“Honey, you were right.”
I’ve had to say those words to my wife. Every time I do, her hearing suddenly goes weak so I have to repeat it. She threatens to write down the date but never does.
Every couple knows what I am talking about, including healthy ones that don’t keep score.
Long ago, before the first Noel, a Jewish carpenter named Joseph was famous for being right. The Bible introduced him as “a righteous man” (Matthew 1:19). Righteousness basically refers to a right standing with God and there is no better way to be right than that.
Of course, that was before he was married.
Sometimes it hurts to be right, or at least to think we are. Joseph was pledged to a woman named Mary who turned up pregnant before they tied the knot. Heartbroken and probably angry, Joseph entertained no doubts about being right on how wrong she had treated him. And there was no way he could be wrong.
But he was wrong. God had chosen Mary, a young virgin, to play a unique role in His plan of salvation by giving birth to God’s Son, conceived by the Holy Spirit. Do you know any heartbroken husband-to-be who has heard such an unusual explanation for such an awkward situation? Neither did Joseph.
Nevertheless, Joseph was wrong. May was innocent. Her story checked out, and it took the angel Gabriel to drive that correction home to Joseph’s righteous mind. Gabriel said, “Joseph, son of David, do not be afraid to take Mary as your wife for the child who has been conceived in her is of the Holy Spirit.” (Matthew 1:20).
It’s like everyone Gabriel met had to be told not to be afraid in one way or another. I wonder if Joseph actually said to Mary, “Honey, I was wrong.” In any case, he did marry Mary, after all—linking little Jesus in full measure to the royal line of David.
When a national census was called, Joseph did his civic duty and traveled to Bethlehem with his pregnant wife to register. As a righteous and religious man, Joseph had his Son circumcised eight days after Jesus was born. Joseph and Mary dutifully consecrated their first born to the Lord and offered a sacrifice “in keeping with the law of the Lord.” (Luke 2:24). They could not afford a lamb so they offered two doves and a couple pigeons. As Luke narrated, “When they had performed everything according to the Law of the Lord, they returned to Galilee, to their own city of Nazareth.” (Luke 2;39).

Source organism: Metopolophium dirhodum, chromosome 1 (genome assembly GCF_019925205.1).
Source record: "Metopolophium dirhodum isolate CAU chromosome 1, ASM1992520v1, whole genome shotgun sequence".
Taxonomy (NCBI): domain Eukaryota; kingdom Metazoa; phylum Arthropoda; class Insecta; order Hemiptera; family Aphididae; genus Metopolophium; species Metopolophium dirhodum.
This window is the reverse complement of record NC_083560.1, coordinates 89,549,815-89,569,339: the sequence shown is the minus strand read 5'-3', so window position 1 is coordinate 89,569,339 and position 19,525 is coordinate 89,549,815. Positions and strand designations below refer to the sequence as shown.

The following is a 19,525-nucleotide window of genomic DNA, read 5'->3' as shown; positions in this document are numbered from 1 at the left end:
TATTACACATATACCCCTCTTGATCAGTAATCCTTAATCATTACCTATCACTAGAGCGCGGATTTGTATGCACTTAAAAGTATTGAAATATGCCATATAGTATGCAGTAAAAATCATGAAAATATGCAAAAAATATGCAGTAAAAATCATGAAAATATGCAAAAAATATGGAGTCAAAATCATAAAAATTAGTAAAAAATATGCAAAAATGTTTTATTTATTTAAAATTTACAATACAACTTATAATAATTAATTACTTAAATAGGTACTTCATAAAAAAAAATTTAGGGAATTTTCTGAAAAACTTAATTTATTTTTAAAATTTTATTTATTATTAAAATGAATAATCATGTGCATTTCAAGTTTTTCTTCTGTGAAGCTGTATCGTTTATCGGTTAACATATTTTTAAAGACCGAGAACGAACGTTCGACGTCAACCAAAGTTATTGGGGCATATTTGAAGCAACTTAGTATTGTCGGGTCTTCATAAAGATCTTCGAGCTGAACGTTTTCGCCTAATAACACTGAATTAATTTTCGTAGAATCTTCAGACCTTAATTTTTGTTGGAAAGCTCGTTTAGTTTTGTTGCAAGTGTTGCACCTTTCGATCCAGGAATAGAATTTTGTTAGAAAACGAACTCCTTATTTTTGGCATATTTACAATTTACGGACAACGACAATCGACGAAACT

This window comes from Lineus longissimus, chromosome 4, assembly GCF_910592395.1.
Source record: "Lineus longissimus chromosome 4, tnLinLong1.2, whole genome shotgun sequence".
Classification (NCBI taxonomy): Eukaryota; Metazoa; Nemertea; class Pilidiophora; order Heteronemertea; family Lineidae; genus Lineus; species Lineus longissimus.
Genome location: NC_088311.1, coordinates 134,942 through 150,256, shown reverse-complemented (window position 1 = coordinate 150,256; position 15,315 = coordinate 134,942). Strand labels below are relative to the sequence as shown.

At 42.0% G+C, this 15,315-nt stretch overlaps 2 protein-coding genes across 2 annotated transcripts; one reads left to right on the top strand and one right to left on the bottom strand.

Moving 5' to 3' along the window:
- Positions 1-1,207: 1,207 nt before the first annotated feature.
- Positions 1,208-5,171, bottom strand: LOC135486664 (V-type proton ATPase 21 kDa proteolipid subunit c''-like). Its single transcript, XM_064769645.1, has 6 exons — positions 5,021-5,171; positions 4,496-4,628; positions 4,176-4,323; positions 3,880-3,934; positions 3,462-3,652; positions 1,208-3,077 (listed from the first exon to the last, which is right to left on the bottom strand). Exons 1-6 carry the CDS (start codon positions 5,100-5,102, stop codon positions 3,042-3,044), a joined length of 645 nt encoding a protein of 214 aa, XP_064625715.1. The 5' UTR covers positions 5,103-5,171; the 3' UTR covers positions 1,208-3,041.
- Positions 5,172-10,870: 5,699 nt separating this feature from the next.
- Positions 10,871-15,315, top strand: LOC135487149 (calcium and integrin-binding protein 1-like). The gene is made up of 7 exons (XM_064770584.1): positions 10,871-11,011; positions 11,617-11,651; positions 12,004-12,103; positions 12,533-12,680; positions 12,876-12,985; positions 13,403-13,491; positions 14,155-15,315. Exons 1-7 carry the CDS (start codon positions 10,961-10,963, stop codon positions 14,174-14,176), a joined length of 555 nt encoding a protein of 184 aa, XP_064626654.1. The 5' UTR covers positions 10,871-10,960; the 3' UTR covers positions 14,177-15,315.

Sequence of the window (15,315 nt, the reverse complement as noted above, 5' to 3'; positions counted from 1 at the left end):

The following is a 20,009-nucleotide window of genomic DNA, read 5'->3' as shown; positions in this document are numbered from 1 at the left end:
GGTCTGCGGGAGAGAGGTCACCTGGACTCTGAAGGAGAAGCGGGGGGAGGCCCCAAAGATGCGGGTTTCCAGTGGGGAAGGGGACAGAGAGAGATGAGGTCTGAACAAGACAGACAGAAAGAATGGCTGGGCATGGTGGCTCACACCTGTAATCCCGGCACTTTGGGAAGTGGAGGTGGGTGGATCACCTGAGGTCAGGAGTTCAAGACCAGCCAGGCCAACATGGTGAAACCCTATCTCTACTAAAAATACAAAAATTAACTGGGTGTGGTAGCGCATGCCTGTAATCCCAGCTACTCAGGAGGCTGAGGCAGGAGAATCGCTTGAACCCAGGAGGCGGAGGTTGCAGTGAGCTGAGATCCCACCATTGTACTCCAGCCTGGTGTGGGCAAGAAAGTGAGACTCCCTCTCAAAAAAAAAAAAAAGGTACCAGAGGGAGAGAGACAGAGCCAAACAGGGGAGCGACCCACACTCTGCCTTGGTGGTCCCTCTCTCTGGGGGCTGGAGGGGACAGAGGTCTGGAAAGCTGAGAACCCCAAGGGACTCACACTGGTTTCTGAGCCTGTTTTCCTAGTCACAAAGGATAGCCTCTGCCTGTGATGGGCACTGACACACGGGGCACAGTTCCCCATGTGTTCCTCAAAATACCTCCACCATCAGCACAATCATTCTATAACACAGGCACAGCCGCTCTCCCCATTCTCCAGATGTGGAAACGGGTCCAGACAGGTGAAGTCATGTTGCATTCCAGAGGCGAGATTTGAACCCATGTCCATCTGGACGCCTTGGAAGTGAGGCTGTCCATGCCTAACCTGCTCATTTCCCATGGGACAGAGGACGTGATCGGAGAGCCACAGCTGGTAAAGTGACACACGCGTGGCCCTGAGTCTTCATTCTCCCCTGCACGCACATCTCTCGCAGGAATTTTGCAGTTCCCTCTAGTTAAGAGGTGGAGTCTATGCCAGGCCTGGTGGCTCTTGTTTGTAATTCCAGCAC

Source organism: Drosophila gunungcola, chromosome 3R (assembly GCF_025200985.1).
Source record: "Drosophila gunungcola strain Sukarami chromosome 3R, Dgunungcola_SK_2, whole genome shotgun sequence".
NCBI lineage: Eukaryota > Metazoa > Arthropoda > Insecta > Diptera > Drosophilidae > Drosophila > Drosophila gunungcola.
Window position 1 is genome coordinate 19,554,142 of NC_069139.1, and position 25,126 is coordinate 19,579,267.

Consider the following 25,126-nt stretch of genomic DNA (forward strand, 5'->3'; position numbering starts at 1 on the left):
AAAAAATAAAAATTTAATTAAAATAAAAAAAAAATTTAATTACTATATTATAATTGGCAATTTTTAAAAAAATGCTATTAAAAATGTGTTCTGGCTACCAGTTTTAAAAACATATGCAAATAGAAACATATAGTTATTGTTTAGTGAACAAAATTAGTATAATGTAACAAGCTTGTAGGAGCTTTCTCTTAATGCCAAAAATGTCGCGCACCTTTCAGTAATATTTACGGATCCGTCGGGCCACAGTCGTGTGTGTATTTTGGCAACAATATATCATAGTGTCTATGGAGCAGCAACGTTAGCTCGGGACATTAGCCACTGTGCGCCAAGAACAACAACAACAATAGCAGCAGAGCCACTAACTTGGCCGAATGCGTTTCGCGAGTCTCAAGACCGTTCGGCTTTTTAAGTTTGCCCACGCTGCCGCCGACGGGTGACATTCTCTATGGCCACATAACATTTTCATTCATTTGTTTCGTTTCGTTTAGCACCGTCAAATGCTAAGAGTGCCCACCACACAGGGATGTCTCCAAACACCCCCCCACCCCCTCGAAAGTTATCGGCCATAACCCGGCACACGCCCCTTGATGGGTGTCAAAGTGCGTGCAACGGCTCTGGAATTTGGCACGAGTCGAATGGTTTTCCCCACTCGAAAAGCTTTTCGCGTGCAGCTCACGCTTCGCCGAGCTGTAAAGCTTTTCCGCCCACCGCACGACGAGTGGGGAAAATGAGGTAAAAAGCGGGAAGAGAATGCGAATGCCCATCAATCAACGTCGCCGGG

Let’s back up. When Joseph was first called “a righteous man,” that description had little to do with being right all the time. There was much more to his righteousness than keeping regulations (which he did dutifully). Actually, his righteousness was given as the reason he did not want to disgrace the woman he thought betrayed him. Instead, he intended to privately call off their marriage. In other words, Joseph’s righteousness was a kind of kindness that prevented him from publically plastering Mary to the wall of justice to teach her a lesson. As heartbroken as Joseph was, a righteous kindness survived in his soft heart.
Two millennia later, I have seen couples on a mission to punish each other, even for sins long since confessed, repented of, and forgiven. No! Punishment and forgiveness do not run well together. Being righteous is not a formula for being unnecessarily mean to those who fail you. Real righteousness results in deeds of mercy and kindness. Jesus later told a parable about some sheep and goats in which he claimed it was “the righteous” who had seen the hungry and fed them, or the thirsty and gave them something to drink (Matthew 25:37).
No wonder Joseph’s boy grew up to preach things like, “Blessed are those who hunger and thirst for righteousness, for they shall be filled,” (Matthew 5:8).